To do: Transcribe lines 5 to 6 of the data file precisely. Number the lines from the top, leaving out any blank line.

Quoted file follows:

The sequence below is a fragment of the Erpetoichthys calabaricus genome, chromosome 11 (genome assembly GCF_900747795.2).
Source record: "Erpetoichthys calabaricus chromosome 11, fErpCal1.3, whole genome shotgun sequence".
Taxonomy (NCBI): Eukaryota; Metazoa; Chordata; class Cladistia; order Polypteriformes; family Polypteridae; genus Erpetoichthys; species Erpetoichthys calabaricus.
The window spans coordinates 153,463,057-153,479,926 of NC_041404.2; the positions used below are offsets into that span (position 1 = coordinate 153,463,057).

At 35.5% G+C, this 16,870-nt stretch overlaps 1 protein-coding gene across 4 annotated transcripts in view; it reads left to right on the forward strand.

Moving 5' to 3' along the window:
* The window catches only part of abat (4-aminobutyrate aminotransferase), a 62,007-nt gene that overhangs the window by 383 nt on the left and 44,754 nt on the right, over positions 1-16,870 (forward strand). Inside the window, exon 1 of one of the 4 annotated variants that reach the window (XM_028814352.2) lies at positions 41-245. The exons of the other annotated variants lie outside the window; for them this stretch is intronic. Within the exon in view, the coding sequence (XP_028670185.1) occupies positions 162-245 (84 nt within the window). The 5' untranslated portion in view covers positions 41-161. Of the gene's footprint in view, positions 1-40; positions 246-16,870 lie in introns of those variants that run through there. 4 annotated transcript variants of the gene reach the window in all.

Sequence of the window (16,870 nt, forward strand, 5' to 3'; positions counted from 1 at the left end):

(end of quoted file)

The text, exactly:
At 35.5% G+C, this 16,870-nt stretch overlaps 1 protein-coding gene across 4 annotated transcripts in view; it reads left to right on the forward strand.

Moving 5' to 3' along the window: